Elder Holland also pointed out that Elder Maxwell "said that we are not really “learned” if we exclude the body of divine data that the eternities place at our disposal through revelation and the prophets of God."
The Maxwell Institute has done outstanding work in the past and will surely do even more in the future. On one topic, however, the Maxwell Institute has excluded the prophets of God under the guise of neutrality. The topic is M2C (the Mesoamerican/two-Cumorahs theory of Book of Mormon geography).
For a while now, I've been pointing out that M2C is taken for granted throughout the Church because of the Academic Cycle. Once M2C intellectuals managed to take control of the curriculum at BYU and CES, it was inevitable that M2C would become the default position of the Church.
The Maxwell Institute has played a role in this academic cycle by promoting M2C, not only by absorbing FARMS and including its materials in the archive, but by promulgating M2C in its own publications.
We do not say that the Maxwell Institute is solely, or even largely, responsible for M2C. But it continues to promote M2C.
|M2C taught on Temple Square in Salt Lake City, Utah|
(1) the "real" Cumorah of Mormon 6:6 is portrayed in a cave in Mesoamerica, gratuitously decorated with Mayan glyphs; and
(2) the "false" Cumorah off in the distance in western New York where Moroni buried the plates in a stone box.
For more on this M2C display, see http://www.bookofmormoncentralamerica.com/2016/12/yes-they-do-teach-two-cumorahs-theory.html
Even purportedly "neutral" or "unbiased" Church members take M2C for granted. Today we'll look at a specific example from the Maxwell Institute at BYU.
First, some background.
We recognize that the Maxwell Institute (MI) made important changes in 2014, described here:
But those changes were gradual.
|Old MI logo|
Everywhere you see the old FARMS logo, you know you're looking at M2C intellectuals, which is why it makes sense for Book of Mormon Central to use it.
Another positive development is that a former MI employee who is a strong M2C proponent (a great guy whom I won't name) left MI to work for Book of Mormon Central, where he does a great job confirming the M2C bias.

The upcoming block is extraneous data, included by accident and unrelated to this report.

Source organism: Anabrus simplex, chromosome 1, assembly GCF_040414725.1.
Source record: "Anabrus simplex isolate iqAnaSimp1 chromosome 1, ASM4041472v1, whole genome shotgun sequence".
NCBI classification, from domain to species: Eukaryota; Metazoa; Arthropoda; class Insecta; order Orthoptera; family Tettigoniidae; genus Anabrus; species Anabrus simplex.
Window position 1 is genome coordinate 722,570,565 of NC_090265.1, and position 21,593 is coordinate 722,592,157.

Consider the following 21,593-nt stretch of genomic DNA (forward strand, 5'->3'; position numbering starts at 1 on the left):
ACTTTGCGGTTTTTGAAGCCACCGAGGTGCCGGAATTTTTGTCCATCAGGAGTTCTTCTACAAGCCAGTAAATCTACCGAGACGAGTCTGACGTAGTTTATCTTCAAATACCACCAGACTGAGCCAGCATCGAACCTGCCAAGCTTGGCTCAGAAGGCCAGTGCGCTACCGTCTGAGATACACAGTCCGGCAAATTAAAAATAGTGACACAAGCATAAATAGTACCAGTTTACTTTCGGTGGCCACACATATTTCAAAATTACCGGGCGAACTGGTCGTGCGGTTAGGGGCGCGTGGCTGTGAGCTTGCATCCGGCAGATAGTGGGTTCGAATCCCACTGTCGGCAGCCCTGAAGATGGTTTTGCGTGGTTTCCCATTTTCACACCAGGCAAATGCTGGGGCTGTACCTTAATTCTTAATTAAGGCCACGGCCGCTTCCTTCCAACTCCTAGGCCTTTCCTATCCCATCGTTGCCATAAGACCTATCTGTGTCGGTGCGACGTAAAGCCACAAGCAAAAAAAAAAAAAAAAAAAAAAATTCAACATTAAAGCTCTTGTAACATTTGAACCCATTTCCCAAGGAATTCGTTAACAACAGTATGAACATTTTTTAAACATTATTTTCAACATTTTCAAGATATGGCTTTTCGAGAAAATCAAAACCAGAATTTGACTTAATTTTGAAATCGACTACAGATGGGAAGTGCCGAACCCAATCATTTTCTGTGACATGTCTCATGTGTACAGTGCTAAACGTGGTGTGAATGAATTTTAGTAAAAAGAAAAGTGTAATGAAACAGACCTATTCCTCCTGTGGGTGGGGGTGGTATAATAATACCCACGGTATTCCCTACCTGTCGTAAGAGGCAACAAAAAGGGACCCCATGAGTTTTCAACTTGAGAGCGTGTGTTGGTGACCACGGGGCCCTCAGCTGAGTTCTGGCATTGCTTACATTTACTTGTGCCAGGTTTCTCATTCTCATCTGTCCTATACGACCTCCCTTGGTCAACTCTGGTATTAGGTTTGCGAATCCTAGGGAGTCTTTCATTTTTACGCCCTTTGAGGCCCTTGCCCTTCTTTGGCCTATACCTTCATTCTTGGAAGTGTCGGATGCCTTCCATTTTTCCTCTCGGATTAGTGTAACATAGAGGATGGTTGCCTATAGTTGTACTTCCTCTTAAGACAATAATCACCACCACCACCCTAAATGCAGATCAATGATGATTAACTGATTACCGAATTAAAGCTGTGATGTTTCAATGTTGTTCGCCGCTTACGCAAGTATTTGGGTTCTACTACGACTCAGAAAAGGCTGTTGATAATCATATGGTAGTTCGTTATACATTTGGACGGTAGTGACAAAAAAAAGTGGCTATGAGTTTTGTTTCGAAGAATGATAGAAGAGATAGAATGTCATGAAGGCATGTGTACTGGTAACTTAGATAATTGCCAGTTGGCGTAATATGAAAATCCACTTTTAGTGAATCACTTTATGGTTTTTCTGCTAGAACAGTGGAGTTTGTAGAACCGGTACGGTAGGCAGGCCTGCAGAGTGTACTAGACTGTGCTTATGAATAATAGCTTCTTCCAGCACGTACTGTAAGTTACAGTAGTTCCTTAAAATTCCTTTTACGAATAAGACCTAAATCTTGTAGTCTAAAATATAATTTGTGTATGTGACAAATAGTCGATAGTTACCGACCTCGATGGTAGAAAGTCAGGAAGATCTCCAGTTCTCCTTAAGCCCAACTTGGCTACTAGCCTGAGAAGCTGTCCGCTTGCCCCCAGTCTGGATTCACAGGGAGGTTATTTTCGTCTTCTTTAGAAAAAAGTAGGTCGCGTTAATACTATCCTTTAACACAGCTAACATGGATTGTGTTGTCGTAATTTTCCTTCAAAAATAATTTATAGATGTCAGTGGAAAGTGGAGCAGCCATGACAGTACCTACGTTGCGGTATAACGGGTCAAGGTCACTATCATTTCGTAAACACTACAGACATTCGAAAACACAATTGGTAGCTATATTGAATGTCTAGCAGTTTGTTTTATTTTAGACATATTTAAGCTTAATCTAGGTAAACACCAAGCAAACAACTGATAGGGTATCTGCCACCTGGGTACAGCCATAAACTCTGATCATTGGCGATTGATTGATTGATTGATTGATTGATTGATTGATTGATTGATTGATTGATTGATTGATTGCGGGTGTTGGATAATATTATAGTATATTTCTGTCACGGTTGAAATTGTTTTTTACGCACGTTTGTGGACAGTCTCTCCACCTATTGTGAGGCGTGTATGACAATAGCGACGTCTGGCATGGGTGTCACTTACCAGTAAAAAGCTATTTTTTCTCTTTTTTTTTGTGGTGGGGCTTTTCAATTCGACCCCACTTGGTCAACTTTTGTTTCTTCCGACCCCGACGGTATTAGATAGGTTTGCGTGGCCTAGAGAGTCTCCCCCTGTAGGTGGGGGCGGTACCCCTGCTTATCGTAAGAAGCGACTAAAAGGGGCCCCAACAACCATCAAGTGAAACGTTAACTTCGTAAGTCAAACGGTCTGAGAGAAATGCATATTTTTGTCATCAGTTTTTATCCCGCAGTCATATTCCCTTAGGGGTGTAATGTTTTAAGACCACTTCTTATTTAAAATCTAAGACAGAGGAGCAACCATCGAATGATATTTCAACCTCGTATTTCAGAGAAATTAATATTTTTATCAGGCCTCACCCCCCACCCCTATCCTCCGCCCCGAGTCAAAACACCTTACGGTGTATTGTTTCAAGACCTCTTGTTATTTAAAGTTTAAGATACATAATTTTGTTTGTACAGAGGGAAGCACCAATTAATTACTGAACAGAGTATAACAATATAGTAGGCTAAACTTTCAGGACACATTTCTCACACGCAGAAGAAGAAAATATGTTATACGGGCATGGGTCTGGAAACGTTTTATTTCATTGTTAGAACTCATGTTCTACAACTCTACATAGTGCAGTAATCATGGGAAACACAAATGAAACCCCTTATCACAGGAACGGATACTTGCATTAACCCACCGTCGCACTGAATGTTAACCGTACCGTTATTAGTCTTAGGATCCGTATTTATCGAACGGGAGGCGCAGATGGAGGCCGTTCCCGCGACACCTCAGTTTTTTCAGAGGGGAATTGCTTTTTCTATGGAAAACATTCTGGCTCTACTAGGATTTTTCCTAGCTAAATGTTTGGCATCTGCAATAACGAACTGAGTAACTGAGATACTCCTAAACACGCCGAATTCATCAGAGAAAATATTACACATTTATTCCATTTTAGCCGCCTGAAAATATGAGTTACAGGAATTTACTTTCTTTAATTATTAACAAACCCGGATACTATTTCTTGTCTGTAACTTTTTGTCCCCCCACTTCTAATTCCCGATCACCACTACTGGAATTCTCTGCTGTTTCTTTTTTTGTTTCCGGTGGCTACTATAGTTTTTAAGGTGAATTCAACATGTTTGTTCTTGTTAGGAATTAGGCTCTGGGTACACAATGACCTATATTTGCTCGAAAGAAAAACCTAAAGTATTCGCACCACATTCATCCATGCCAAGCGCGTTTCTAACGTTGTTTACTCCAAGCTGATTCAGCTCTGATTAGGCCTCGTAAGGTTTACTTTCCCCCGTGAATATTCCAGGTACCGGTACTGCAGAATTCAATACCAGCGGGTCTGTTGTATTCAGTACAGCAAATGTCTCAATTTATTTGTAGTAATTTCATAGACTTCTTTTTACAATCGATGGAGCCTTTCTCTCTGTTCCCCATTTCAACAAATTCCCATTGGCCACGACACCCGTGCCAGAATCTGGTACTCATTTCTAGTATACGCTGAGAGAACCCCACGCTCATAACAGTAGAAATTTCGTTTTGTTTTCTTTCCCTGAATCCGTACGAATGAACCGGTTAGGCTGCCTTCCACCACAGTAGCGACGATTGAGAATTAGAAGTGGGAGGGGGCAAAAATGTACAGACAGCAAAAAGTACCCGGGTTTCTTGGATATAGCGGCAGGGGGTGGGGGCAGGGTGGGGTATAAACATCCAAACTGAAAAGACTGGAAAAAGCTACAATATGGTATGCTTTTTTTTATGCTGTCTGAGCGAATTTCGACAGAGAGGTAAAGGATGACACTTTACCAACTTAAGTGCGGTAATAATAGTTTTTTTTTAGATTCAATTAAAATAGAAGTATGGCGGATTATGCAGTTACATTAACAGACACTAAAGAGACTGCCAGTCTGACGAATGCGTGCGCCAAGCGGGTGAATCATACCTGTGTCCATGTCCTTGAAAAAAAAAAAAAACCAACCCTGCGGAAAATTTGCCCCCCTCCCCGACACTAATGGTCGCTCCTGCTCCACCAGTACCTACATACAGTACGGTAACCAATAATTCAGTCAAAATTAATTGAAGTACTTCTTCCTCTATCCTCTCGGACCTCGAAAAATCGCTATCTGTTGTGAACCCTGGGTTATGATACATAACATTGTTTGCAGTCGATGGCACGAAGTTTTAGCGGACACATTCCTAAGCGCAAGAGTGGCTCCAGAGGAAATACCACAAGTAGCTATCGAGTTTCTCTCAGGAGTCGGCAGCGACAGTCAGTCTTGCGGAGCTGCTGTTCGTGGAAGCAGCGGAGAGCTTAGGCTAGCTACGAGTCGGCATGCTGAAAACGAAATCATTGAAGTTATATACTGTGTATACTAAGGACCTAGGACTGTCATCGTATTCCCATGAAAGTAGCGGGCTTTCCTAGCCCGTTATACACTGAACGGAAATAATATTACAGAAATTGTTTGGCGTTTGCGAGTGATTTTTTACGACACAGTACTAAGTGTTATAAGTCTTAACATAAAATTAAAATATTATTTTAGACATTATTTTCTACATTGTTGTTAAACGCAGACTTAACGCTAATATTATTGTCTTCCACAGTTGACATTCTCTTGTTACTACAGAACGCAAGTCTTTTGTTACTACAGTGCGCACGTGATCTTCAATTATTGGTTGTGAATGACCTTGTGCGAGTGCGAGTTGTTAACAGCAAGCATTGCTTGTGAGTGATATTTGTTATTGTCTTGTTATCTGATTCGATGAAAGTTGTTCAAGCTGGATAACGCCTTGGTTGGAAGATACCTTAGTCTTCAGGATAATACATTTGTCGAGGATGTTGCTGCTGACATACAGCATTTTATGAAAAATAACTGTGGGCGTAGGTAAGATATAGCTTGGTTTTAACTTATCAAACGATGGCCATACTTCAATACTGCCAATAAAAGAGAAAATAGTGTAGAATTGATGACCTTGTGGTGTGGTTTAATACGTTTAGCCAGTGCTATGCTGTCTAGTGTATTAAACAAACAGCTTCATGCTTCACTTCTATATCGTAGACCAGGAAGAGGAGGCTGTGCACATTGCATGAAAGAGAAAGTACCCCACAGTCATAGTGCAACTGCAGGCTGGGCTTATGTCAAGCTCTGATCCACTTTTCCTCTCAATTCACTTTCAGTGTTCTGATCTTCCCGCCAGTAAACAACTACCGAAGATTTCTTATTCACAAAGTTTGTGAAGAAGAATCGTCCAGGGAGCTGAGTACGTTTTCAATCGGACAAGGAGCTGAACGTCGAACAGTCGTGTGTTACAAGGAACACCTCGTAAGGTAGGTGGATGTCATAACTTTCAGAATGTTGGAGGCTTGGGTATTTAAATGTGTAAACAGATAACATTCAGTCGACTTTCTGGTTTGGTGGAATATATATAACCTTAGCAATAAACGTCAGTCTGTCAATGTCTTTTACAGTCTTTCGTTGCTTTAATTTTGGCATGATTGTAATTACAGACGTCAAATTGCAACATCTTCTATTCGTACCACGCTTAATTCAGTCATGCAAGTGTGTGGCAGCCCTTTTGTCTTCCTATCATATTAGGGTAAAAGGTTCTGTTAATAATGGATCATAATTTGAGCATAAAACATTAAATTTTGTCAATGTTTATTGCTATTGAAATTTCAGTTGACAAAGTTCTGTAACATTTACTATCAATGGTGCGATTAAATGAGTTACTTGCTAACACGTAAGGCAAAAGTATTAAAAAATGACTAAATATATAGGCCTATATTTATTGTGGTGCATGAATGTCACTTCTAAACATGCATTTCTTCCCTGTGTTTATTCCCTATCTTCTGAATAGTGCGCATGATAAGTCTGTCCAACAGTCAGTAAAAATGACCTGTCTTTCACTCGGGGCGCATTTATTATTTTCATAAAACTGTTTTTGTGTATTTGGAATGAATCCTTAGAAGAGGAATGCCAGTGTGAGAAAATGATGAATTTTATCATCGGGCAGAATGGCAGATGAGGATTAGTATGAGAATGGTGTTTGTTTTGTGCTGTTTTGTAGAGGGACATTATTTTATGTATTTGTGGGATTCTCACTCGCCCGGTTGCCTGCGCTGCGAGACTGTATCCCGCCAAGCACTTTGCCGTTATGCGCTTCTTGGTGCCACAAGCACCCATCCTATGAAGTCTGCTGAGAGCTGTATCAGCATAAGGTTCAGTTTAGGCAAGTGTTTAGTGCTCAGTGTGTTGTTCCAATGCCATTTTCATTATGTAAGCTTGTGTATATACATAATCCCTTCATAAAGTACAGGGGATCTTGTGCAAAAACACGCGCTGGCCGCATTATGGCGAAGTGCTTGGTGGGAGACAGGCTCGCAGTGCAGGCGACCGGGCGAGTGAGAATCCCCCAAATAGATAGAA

However, the M2C bias is implicit still in the Maxwell Institute. For example, Terryl Givens, the M2C promoter who wrote the Foreword for Mormon's Codex, is on the MI Executive Committee.
|M2C readers edition|
For example, in the books "Chronology of the Translation" under 1824-1826, the authors write "For three consecutive years, Joseph meets the angel at the hill (later called Cumorah) on Sept. 22." But Lucy Mack Smith quoted Joseph calling the hill Cumorah even before he got the plates.
In the Index, the entry for Cumorah reads "Cumorah, land and hill: scene of the last Nephite battle and place where Mormon hid many records; Morm 6:2; see also Ramah, hill. The hill in upstate New York where Joeph Smith found the gold plates was named for this ancient site."
Of course, that is pure M2C propaganda. Not a single source in Church history claims "the hill in upstate New York" was named for some other Cumorah. That is M2C spin concocted within the last few decades. Every actual source declares that the "hill in upstate New York" is in fact the Hill Cumorah of Mormon 6:6.
It's also astonishing that any study guide of the Book of Mormon omits the most detailed accounts we have of Moroni's visit to Joseph and the Hill Cumorah itself, accounts that were repeatedly republished and copied into Joseph's own history as part of his life story. But the M2C intellectuals reject those accounts so, naturally, they are omitted from this MI study guide.
A real study guide would at least inform readers about the facts of Church history. By contrast, this guide seeks to imprint M2C by censoring the facts.
We do not attribute this teaching of M2C to bad motives. Instead, we see that M2C is so deeply imprinted on the minds of these scholars that they don't even realize what they're doing.
Here is the example we want to look at today.
After the first version of the anonymous Gospel Topics Essay on Book of Mormon Geography was released, the Maxwell Institute published this review on its web site:
‘Until we have clearer knowledge’—On Book of Mormon geography in church history
It's a fascinating piece because it illustrates how M2C bias is so endemic, even an "unbiased" observer is oblivious to his own M2C bias.
The title of the review is taken from a 1923 statement by Elder James E. Talmage. This was five years before the Church purchased the Hill Cumorah in New York. That acquisition was memorialized in the April 1928 General Conference when President Ivins of the First Presidency delivered an address that focused on the Hill Cumorah and reaffirmed the long-held teaching from Letter VII onward that the Hill Cumorah in western New York is, in fact, the Hill Cumorah of Mormon 6:6.
The next year, President Ivins followed up with a General Conference address that distinguished between the Hill Cumorah, the location of which is known, and all the other Book of Mormon sites, whose locations have not been identified.
As you'll see, this MI review completely overlooks this key distinction. That's understandable, because the Gospel Topics Essay does the same thing.